Type 2 Diabetes Symptoms

Type 2 diabetes symptoms will often develop gradually and may not always show symptoms at an earlier stage. Type 2 diabetes symptoms can differ slightly from symptoms of type 1 diabetes.

Type 2 diabetes is a lifelong condition. Once symptoms of diabetes have developed into the condition, the body will then be unable to regulate the amount of glucose in the blood.

It is important to catch the symptoms as early as possible to limit damage to the body.

Although there are 3 main diabetes signs shared by all people with diabetes, type 2 diabetes may sometimes exhibit some specific symptoms, such as certain skin disorders.

Symptoms of type 2 diabetes

Type 2 diabetes often develops slowly, over a period of years, and the symptoms can therefore also develop gradually. At diagnosis, people who have type 2 diabetes may show little or no symptoms of the condition.

Because the symptoms develop slowly, type 2 diabetes may commonly be diagnosed following routine medical examinations or screening tests for non-related conditions.

Symptoms of type 2 diabetes may include:

  • Feeling tired during the day, particularly after meals
  • Often feeling hungry, particularly if you feel hungry shortly after eating
  • Urinating more often than normal, particular needing to do so during the night
  • Feeling abnormally thirsty
  • Blurring of vision
  • Itching of the skin, particularly itchiness around the genitals
  • Slow healing of cuts or wounds
  • Having regular yeast infections (thrush)
  • Having a skin disorder such as psoriasis or acanthosis nigricans
  • Sudden weight loss or loss of muscle mass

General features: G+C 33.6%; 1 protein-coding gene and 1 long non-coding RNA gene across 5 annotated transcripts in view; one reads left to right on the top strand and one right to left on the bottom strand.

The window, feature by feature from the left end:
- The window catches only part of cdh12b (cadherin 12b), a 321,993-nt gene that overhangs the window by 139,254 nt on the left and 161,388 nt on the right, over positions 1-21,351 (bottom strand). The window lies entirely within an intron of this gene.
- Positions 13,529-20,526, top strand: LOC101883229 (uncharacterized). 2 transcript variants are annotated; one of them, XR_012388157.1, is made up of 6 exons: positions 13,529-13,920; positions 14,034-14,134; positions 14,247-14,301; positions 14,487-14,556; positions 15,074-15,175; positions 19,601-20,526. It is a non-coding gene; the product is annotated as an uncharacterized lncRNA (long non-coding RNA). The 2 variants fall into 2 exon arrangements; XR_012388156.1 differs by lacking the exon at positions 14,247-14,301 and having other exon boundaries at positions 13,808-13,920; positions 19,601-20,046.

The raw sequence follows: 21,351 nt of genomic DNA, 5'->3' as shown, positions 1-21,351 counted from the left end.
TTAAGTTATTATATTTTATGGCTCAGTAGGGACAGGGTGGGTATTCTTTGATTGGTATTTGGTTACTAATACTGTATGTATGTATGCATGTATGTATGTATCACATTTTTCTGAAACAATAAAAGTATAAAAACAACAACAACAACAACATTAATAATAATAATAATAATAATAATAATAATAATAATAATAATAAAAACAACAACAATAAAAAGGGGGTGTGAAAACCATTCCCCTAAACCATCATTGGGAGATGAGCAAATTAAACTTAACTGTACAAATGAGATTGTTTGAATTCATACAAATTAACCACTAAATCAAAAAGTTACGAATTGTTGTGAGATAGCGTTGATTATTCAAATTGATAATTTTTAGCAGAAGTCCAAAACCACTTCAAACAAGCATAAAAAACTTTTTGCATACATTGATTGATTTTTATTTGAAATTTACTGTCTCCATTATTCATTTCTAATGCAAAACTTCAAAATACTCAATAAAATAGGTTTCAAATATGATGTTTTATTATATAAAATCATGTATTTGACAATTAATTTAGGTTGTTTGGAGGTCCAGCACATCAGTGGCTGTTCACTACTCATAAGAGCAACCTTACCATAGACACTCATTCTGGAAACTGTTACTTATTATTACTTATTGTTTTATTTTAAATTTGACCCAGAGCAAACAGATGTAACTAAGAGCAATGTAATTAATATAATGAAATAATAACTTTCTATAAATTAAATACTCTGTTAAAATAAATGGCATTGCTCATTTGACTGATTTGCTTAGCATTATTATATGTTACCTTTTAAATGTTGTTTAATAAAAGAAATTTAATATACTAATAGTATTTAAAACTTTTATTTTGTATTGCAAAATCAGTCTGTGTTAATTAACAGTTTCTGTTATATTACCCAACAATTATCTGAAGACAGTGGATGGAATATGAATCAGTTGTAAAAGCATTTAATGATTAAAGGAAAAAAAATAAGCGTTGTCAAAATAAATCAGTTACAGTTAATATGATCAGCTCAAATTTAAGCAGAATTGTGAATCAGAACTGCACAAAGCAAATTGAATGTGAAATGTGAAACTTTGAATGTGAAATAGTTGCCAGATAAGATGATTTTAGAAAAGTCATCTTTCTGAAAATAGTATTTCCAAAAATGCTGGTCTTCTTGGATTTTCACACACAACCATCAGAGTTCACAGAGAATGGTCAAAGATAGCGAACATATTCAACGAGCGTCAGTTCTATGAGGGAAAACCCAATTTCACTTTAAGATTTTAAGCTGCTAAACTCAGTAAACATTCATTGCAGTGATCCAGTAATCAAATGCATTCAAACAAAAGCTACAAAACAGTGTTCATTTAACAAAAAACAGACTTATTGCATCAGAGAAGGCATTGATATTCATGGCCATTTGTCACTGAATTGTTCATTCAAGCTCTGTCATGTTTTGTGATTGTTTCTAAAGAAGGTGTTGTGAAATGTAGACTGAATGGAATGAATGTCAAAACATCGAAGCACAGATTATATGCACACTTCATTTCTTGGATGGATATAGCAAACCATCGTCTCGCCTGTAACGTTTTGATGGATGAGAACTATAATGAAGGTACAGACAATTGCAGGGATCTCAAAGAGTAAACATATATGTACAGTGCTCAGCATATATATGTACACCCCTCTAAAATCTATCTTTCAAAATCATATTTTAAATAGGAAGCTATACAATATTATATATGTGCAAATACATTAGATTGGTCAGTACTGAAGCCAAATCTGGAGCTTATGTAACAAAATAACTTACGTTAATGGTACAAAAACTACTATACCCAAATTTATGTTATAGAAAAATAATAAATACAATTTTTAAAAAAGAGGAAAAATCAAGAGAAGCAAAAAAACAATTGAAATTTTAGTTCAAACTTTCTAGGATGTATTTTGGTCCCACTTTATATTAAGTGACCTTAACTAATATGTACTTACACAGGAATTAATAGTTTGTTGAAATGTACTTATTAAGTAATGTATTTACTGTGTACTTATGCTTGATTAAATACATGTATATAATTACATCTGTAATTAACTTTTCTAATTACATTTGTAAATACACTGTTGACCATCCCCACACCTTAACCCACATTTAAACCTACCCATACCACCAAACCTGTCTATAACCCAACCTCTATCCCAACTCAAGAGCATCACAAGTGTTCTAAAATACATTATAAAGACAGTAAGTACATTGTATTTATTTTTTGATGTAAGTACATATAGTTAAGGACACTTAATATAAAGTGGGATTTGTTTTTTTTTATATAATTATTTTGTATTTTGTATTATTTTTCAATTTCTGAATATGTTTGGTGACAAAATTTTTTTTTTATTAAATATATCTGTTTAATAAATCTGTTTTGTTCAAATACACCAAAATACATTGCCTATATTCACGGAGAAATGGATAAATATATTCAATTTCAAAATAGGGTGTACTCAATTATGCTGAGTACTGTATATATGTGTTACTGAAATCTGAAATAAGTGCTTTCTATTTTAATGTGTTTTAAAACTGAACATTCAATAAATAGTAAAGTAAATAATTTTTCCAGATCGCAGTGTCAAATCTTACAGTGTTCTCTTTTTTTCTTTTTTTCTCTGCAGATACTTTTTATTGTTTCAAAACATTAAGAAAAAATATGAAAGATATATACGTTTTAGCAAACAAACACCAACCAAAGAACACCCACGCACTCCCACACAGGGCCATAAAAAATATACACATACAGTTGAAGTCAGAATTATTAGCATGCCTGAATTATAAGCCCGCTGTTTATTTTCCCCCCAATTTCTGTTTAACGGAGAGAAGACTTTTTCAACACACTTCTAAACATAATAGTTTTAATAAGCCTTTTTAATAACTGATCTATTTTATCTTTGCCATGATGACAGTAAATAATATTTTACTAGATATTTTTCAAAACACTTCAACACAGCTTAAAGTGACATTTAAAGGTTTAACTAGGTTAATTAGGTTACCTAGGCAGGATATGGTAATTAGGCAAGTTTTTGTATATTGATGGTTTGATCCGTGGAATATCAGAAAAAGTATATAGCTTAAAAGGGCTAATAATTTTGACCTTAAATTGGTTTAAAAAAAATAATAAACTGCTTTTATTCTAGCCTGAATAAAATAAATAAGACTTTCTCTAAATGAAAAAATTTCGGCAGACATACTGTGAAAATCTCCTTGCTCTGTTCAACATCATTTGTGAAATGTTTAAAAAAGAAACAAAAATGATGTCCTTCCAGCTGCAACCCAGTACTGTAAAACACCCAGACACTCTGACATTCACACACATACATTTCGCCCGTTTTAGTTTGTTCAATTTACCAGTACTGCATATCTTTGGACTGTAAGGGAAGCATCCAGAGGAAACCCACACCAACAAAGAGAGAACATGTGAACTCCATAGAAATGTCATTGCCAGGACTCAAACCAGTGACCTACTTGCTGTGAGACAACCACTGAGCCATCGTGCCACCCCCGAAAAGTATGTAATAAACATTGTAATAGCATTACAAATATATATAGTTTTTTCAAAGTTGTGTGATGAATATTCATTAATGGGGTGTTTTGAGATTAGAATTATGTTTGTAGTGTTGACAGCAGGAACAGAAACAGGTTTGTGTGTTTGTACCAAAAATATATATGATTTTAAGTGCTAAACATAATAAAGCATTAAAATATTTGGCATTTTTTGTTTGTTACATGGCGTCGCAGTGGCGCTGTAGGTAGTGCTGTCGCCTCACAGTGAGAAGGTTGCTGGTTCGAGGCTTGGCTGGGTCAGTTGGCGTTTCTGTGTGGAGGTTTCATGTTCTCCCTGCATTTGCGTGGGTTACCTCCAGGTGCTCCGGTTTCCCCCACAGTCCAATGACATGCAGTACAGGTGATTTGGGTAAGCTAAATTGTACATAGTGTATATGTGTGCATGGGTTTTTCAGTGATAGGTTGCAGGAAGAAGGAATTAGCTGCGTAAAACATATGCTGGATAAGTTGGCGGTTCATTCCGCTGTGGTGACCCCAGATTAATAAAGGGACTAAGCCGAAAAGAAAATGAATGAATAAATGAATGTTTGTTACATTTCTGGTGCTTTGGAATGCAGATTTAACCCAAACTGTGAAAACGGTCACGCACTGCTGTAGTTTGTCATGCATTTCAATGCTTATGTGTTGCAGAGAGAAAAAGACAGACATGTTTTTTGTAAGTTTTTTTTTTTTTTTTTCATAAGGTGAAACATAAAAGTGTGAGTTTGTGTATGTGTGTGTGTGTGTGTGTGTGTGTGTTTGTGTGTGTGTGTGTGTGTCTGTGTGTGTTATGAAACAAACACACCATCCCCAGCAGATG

Explore the most common symptoms of diabetes:
Weight Loss
Blurred Vision
Slow Wound Healing
Genital Itching

Spotting the symptoms of type 2 diabetes

The presence of type 2 diabetes prevents the body from being able to lower blood glucose levels as efficiently as in people without diabetes. For this reason, the symptoms of type 2 diabetes may be more noticeable following meals.

Measuring higher than normal levels of blood pressure or cholesterol may indicate a higher risk of type 2 diabetes, particularly if you are overweight and it is therefore wise to be aware of the symptoms of type 2 diabetes.

Catching the symptoms early

It is important to catch the symptoms early so that the damage caused by type 2 damage is limited. If type 2 diabetes is caught at a later stage, some of the complications may be present at diagnosis, such as:

Type 2 diabetes can also lead to a significant loss of the cells in the pancreas that produce insulin. This is referred to beta cell turnover.

Catching and treating type 2 diabetes early can help to prevent a significant loss of insulin producing cells, which may help to prevent or delay a need to take insulin injections.

Reference: www.diabetes.co.uk